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911 Call Analysis Debunked as Pseudoscience – But It Helped Send Many to Prison

by Kevin W. Bliss

The 911 call analysis method used to convict hundreds of defendants for the past decade has been debunked as pseudoscience. Civil rights activists call to have prosecutors held responsible for using it in cases, while being cognizant of its inadmissibility.

Tracy Harpster is the chief architect of the 911 call analysis technique – determining a suspect’s potential guilt based upon word choice, cadence, and grammar of a 911 call. He has since hosted seminars, consulted with law enforcement agencies, and trained police on the technique’s use and introduction as evidence into court.

However, this mischaracterized science has not properly been peer reviewed nor have the results of Harpster’s claims been duplicated. It has since been determined false and improper. ProPublica, a nonprofit news organization, completed a two-part investigation on the technique last year and published its findings.

One Ohio judge, upon reading the report, said, “I never anticipated that prosecutors – officers of the court – would engage in systematic, organized frauds.” She stated that she alerted other courts of the potential abuse of this practice in their venues. “I’m sure that some will care and share my outrage that innocent people are going to prison,” she said.

ProPublica’s investigation revealed hundreds of cases in 26 states where 911 call analysis was the predicate reason for conviction. Examples of agencies using the pseudoscience ranged from the Minnesota Bureau of Criminal Apprehension to the Federal Bureau of Investigation.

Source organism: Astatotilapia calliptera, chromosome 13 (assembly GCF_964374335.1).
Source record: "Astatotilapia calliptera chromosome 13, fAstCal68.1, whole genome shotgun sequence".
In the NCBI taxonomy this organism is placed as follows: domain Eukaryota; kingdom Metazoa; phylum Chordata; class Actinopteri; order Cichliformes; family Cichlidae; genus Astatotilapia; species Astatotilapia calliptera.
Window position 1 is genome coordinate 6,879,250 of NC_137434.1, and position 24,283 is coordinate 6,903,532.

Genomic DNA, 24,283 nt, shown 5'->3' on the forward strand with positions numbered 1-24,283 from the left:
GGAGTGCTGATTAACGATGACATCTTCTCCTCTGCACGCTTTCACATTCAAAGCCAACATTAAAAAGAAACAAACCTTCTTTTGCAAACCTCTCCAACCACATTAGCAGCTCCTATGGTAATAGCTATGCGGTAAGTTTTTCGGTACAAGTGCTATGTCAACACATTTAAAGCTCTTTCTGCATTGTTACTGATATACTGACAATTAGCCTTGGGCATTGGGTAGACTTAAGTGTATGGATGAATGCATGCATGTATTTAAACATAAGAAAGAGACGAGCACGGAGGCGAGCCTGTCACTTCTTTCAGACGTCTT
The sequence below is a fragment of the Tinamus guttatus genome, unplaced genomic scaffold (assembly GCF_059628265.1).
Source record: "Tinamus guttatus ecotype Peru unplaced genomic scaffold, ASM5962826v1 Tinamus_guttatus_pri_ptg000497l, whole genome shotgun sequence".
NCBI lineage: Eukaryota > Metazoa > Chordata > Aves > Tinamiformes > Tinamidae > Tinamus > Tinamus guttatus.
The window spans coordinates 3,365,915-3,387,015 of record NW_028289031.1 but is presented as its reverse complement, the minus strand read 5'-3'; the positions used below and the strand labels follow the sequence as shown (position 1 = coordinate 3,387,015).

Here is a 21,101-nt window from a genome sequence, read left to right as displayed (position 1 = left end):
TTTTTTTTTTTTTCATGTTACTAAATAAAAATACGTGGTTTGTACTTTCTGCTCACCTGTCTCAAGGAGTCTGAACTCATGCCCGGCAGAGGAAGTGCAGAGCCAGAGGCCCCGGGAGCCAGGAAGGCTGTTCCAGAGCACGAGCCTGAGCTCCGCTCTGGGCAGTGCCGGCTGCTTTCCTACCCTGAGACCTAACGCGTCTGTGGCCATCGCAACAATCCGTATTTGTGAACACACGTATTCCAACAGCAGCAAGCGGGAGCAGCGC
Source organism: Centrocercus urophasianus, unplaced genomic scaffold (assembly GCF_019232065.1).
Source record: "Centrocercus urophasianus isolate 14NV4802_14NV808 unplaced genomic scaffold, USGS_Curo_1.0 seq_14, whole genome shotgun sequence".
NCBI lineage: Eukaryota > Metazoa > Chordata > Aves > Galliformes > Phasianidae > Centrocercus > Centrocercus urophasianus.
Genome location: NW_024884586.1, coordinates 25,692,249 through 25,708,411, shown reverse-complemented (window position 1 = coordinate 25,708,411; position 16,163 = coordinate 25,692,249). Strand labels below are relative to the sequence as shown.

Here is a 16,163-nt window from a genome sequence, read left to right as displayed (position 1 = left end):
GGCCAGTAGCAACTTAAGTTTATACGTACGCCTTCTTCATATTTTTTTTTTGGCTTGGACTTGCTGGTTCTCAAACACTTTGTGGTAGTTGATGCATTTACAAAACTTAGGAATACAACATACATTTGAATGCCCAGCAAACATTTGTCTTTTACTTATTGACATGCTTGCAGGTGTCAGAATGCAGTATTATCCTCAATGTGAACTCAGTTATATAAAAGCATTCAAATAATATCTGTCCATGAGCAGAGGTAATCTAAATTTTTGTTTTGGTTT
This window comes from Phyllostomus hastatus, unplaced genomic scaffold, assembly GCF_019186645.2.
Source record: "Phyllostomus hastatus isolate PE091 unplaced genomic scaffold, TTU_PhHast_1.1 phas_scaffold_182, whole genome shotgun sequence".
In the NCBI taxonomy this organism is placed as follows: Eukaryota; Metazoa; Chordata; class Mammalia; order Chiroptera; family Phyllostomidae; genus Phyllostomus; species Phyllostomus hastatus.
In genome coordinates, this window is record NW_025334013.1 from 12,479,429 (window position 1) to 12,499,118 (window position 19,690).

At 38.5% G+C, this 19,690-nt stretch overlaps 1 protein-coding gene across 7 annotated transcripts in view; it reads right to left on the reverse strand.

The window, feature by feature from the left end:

North Carolina and Texas are some states warning courts in their jurisdictions to be on the lookout for this faulty scientific discipline. The Fair and Just Prosecution organization has called for the courts’ independent review of these cases and sanctions against those who have improperly used its technique in court.

Some courts have lauded its use and admitted its integral value in defendants’ convictions. An Orange County, California, prosecutor wrote, “It significantly helped our district attorney to realize the indicators of guilt in the phone calls, as well as suggestions on how to introduce the 911 calls to the jury during trial.”

The President of the National Association of Criminal Defense Lawyers, Nellie King, called the practice dangerous and insidious. She said the impact on case outcomes was devastating to those falsely accused.

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